That first bottle of pills was supposed to last Thomas Wolf a month, but he finished it in ten days. Wolf—then a city employee, husband and father of two—underwent foot surgery in 2015. The narcotics prescribed by his doctor, 10mg pills of oxycodone, did more than ease the pain.
“I felt this euphoria,” Wolf said. “Not only was the pain gone, but all my problems were gone, too.”
Wolf’s addiction spiraled. He stopped paying the bills, instead spending hundreds of dollars a day on opioids purchased illegally from “Pill Hill” in the Tenderloin. Eventually, short on cash and desperate for a fix, Wolf made the switch to heroin.
“I’d heard you could purchase a dime of heroin, which is enough to get you plenty high, for ten bucks,” he said.
Shortly after, Wolf’s wife gave him an ultimatum: go to rehab or leave the house. Not yet ready to get clean, Wolf walked out on his family. He spent the next six months living on the streets of San Francisco.
Now sober, Wolf is an outspoken advocate for treatment and recovery. He credits jail time with saving his life. The sixth time Wolf was arrested, he was held for almost three months—long enough for him to get clean and select a six-month rehab program.
San Francisco has long focused on harm reduction—making drug use safe for users. But Wolf says City Hall has the equation backward.
“The city needs to make it harder to get high and easier to get treatment,” he said. “Right now, it’s the opposite.”
While homeless, Wolf recalls being approached with a drug kit—a baggy containing items like syringes, tourniquets and cotton balls—for safe drug use. “For us users on the street, it was like ‘Bingo!’” he said. But Wolf says he was never once approached about treatment programs.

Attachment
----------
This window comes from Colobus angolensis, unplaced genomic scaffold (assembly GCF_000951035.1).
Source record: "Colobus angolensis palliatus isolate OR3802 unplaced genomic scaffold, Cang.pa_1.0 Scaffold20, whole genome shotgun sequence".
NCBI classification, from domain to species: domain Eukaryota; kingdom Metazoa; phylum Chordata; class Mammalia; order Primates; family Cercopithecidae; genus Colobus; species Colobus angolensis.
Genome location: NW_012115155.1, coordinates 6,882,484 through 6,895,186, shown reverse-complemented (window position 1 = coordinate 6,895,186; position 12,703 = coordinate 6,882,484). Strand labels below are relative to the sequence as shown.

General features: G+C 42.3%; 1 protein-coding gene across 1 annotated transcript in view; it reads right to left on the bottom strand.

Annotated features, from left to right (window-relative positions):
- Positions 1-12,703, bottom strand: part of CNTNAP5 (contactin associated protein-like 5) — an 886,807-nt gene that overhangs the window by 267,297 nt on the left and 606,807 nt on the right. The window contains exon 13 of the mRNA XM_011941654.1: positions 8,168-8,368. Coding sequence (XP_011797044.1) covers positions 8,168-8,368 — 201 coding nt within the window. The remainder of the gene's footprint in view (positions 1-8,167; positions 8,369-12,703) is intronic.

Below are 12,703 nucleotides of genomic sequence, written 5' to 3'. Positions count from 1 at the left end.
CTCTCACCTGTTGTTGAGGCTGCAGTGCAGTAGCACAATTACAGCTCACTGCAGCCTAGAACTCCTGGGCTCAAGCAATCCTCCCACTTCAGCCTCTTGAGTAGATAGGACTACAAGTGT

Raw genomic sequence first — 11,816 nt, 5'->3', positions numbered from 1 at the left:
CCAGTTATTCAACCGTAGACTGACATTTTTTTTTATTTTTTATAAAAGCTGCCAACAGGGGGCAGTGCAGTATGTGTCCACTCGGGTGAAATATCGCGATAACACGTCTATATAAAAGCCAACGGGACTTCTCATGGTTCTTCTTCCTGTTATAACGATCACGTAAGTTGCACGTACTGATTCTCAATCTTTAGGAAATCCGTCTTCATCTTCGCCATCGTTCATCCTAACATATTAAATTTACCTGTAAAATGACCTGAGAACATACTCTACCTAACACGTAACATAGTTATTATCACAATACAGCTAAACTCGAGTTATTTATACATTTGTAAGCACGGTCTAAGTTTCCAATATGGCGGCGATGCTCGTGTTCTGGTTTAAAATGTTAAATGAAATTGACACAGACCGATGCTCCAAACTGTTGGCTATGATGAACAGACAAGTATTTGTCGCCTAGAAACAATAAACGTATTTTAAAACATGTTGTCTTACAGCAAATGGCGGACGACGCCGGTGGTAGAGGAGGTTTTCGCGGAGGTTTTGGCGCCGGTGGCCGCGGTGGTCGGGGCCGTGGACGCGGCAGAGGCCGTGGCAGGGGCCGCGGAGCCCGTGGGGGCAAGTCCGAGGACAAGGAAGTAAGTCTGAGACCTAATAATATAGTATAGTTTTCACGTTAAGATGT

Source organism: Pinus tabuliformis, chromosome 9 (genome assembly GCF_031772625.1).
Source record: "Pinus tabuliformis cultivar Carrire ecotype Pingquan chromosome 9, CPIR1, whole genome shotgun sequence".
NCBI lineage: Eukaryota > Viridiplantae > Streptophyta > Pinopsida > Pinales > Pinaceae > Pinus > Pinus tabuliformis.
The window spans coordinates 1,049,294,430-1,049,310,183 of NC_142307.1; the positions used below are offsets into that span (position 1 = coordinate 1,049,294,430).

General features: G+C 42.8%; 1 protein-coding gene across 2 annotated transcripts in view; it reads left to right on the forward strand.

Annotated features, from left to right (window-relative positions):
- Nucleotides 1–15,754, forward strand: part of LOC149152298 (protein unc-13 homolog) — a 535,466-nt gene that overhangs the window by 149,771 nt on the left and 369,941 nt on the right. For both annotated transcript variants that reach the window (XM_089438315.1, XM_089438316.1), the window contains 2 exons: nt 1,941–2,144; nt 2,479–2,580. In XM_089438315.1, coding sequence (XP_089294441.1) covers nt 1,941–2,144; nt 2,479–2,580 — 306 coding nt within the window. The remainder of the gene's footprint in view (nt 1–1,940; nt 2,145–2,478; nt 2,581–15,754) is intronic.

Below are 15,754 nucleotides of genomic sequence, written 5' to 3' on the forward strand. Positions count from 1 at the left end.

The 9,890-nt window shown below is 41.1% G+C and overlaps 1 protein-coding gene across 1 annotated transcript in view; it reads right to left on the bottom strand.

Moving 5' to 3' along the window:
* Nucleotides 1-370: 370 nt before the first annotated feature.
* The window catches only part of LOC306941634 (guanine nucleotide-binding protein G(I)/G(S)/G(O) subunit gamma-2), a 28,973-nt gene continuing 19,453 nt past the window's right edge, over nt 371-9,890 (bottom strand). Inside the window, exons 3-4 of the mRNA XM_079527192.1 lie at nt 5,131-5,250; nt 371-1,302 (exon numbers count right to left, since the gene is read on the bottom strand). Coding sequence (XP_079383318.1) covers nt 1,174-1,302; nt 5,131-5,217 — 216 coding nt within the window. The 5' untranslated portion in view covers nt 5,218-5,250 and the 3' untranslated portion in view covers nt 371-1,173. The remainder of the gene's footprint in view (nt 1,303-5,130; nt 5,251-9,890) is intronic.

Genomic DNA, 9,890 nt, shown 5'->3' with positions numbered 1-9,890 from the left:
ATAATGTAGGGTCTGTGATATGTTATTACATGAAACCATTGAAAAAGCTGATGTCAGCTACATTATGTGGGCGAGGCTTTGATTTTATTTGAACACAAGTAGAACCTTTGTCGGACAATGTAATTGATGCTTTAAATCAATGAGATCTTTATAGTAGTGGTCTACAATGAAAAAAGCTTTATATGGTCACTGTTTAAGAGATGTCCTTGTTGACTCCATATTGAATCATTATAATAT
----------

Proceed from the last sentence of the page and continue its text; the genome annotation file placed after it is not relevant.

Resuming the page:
Wolf also advocates for stricter penalties for fentanyl drug dealers—fentanyl being the drug responsible for the most accidental overdoses in San Francisco, according to a preliminary data report by the city’s chief medical examiner. He’s a proponent of conservatorship, too, which allows the state to compel certain individuals who can’t help themselves into mandatory treatment. San Francisco adopted a pilot program to expand court-ordered mental health treatment last year, but as of November 2020, not one person had been considered for the program.
“There is a subset of people on the street that require intervention,” said Wolf. “They just do. I required intervention. If I hadn’t gotten in trouble with the law, would I still be out there on the street or dead? Yeah.”
Meanwhile, San Francisco’s drug crisis is worsening. In the first 11 months of 2020, there were 636 deaths from overdoses, up from 441 deaths in 2019 and 259 deaths in 2018.
“It’s out of control,” said Wolf.
Sophie Bearman can be reached at firstname.lastname@example.org